adam mclane stirred some interesting discussion with his blog post on the ys blog the other day, called “is adolescence a myth?” he highlights the perspective of robert epstein, who has been, for a few years, making the case that adolescence is not real (or, at least it wasn’t, until we created it).
a bit from adam’s post:
Youth ministry is built upon the assumption that there is such a thing as adolescence.
But one Psychologist, former Psychology Today editor Robert Epstein, is questioning this basic assumption that the teenage years are a time of turmoil where a person figures out who they are as an individual. His theory is that adolescents aren’t that different from adults after all, we just don’t expect them to exhibit adult competencies.
then he links to this u.s. news & world report interview with epstein.
i also notice that epstein has a new book out (called teen 2.0). at 500 pages, it’s even longer than epstein’s first book on this subject, the case against adolescence (450 pages), which is part of why that book has sat on my shelf for more than two years without being read.
all that said, i’ve come to believe that the long-winded dr. epstein has a point. i don’t think we should pendulum swing. but i think he raises some extremely good points that have slowly infiltrated their way into my thinking in the last couple years.
here’s my 2 cents (my comment on adam’s post):
i’ve been stewing on epstein’s contentions for a couple years now, since i first saw his articles and quotes (first in response to jay geidd’s discoveries about adolescent brain development, most clearly reported in barbara strauch’s book, the primal teen). at first, i was angry. after all, i’ve spent my adult life pouring into this age group. and, as an adolescent development buff, have always viewed adolescence as a distinct life phase.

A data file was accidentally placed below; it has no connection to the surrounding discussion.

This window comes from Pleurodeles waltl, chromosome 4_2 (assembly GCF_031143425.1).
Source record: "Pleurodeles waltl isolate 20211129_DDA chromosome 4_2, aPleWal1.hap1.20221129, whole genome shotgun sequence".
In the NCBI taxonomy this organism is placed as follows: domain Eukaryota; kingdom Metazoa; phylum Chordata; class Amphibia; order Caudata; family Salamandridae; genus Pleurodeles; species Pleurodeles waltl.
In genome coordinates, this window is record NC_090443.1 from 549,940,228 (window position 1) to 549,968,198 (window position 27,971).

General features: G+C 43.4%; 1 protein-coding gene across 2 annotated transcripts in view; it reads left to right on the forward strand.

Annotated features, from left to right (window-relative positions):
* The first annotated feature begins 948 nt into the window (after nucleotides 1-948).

but, over time, epstein’s thrust has found some resonance in my thinking. i’m not ready to chuck adolescence as a unique life stage; but i have started viewing it (and talking about it) as a cultural construct, rather than merely a physio/psychological phase. it’s a chicken-and-egg question, really. i DO think we (our culture) “created” adolescence, in a sense (though there are god-design aspects built in also). but even if it is a social or cultural construct, it’s still the reality that our real life teenagers are living in! epstein’s stuff has implications, to be sure; and i really need to get around to reading his massive book that has been sitting on my shelf for almost 2 years (The Case Against Adolescence). but i also want to live out my youth ministry calling by doing ministry WITHIN the culture i and teens live in.
an important quote from Epstein’s book, fwiw:
“…Until about a century ago… adolescence as we know it barely existed. Through most of human history, young people were integrated into adult society early on, but beginning in the late 1800s, new laws and cultural practices began to isolate teens from adults, imposing on them an increasingly large set of restrictions and artificially extending childhood well past puberty. New research suggests that teens today are subjected to more than ten times as many restrictions as are most adults, and adulthood is delayed until well into the twenties or thirties. It’s likely that the turmoil we see among teens is an unintended result of the artificial extension of childhood.”
this is important stuff for youth workers and parents. what are your thoughts?